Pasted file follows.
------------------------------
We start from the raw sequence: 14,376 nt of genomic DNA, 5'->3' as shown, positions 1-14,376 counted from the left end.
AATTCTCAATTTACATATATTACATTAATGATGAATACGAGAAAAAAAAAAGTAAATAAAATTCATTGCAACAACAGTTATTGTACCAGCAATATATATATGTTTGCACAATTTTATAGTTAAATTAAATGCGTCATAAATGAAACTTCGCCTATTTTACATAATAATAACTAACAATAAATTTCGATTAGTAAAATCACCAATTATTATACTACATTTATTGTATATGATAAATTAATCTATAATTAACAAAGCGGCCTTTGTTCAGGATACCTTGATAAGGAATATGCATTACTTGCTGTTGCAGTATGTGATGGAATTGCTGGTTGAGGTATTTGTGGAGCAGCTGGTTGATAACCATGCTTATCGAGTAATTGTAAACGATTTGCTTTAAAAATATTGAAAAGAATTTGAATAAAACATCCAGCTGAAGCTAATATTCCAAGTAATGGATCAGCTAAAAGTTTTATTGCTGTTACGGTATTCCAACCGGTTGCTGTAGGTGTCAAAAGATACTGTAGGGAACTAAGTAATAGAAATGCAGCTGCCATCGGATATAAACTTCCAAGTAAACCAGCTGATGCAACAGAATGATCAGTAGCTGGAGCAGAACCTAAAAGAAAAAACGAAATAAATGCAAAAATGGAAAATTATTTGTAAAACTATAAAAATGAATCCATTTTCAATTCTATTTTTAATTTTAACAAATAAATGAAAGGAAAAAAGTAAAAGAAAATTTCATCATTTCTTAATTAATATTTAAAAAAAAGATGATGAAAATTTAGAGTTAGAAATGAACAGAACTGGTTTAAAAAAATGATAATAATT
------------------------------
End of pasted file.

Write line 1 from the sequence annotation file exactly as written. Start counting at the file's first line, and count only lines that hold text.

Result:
We start from the raw sequence: 14,376 nt of genomic DNA, 5'->3' as shown, positions 1-14,376 counted from the left end.